Here’s What We Like About The Sherwin-Williams Company (NYSE:SHW)’s Upcoming Dividend

Regular readers will know that we love our dividends at Simply Wall St, which is why it’s exciting to see The Sherwin-Williams Company (NYSE:SHW) is about to trade ex-dividend in the next 4 days. This means that investors who purchase shares on or after the 15th of August will not receive the dividend, which will be paid on the 6th of September.

Sherwin-Williams’s next dividend payment will be US$1.13 per share. Last year, in total, the company distributed US$4.52 to shareholders. Calculating the last year’s worth of payments shows that Sherwin-Williams has a trailing yield of 0.9% on the current share price of $519.76. If you buy this business for its dividend, you should have an idea of whether Sherwin-Williams’s dividend is reliable and sustainable. So we need to investigate whether Sherwin-Williams can afford its dividend, and if the dividend could grow.

View our latest analysis for Sherwin-Williams

If a company pays out more in dividends than it earned, then the dividend might become unsustainable – hardly an ideal situation. That’s why it’s good to see Sherwin-Williams paying out a modest 31% of its earnings. A useful secondary check can be to evaluate whether Sherwin-Williams generated enough free cash flow to afford its dividend. What’s good is that dividends were well covered by free cash flow, with the company paying out 20% of its cash flow last year.

It’s encouraging to see that the dividend is covered by both profit and cash flow. This generally suggests the dividend is sustainable, as long as earnings don’t drop precipitously.

Click here to see the company’s payout ratio, plus analyst estimates of its future dividends.

NYSE:SHW Historical Dividend Yield, August 10th 2019
NYSE:SHW Historical Dividend Yield, August 10th 2019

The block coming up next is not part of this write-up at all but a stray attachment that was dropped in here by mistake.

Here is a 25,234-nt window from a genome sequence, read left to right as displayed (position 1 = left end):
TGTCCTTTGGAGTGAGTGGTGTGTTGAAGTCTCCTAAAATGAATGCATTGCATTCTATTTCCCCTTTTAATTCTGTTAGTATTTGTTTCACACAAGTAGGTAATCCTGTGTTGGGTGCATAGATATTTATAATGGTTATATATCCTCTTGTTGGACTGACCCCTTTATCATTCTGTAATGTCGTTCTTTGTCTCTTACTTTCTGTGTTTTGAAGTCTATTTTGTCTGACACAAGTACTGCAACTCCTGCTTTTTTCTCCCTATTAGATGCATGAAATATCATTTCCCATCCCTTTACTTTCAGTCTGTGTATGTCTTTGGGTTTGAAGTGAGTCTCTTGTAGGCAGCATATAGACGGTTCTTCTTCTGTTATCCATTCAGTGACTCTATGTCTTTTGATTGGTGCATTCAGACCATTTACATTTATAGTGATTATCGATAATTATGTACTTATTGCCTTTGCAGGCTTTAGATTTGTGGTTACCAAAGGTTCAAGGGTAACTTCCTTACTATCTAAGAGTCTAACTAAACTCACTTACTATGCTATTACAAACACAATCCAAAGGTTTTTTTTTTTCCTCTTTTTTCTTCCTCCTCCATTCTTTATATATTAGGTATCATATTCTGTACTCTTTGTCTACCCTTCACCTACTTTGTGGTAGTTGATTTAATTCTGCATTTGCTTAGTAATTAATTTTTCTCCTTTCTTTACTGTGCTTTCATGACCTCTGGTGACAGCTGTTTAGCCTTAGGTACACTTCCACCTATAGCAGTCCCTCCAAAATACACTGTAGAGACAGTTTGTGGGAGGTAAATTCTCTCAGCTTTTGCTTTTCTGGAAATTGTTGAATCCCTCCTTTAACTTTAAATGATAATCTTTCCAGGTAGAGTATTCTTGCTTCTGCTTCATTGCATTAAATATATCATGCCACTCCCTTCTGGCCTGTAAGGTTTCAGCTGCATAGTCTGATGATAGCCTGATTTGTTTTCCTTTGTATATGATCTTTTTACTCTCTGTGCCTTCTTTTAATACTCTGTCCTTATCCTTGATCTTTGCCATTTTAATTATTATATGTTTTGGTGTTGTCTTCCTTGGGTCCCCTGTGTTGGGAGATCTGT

Have Earnings And Dividends Been Growing?

Companies with consistently growing earnings per share generally make the best dividend stocks, as they usually find it easier to grow dividends per share. If business enters a downturn and the dividend is cut, the company could see its value fall precipitously. For this reason, we’re glad to see Sherwin-Williams’s earnings per share have risen 11% per annum over the last five years. The company has managed to grow earnings at a rapid rate, while reinvesting most of the profits within the business. This will make it easier to fund future growth efforts and we think this is an attractive combination – plus the dividend can always be increased later.

Another key way to measure a company’s dividend prospects is by measuring its historical rate of dividend growth. Sherwin-Williams has delivered 12% dividend growth per year on average over the past 10 years. Both per-share earnings and dividends have both been growing rapidly in recent times, which is great to see.

The Bottom Line

Has Sherwin-Williams got what it takes to maintain its dividend payments? Sherwin-Williams has been growing earnings at a rapid rate, and has a conservatively low payout ratio, implying that it is reinvesting heavily in its business; a sterling combination. It’s a promising combination that should mark this company worthy of closer attention.

Curious what other investors think of Sherwin-Williams? See what analysts are forecasting, with this visualisation of its historical and future estimated earnings and cash flow .

A common investment mistake is buying the first interesting stock you see. Here you can find a list of promising dividend stocks with a greater than 2% yield and an upcoming dividend.

We aim to bring you long-term focused research analysis driven by fundamental data. Note that our analysis may not factor in the latest price-sensitive company announcements or qualitative material.

If you spot an error that warrants correction, please contact the editor at editorial-team@simplywallst.com. This article by Simply Wall St is general in nature. It does not constitute a recommendation to buy or sell any stock, and does not take account of your objectives, or your financial situation. Simply Wall St has no position in the stocks mentioned. Thank you for reading.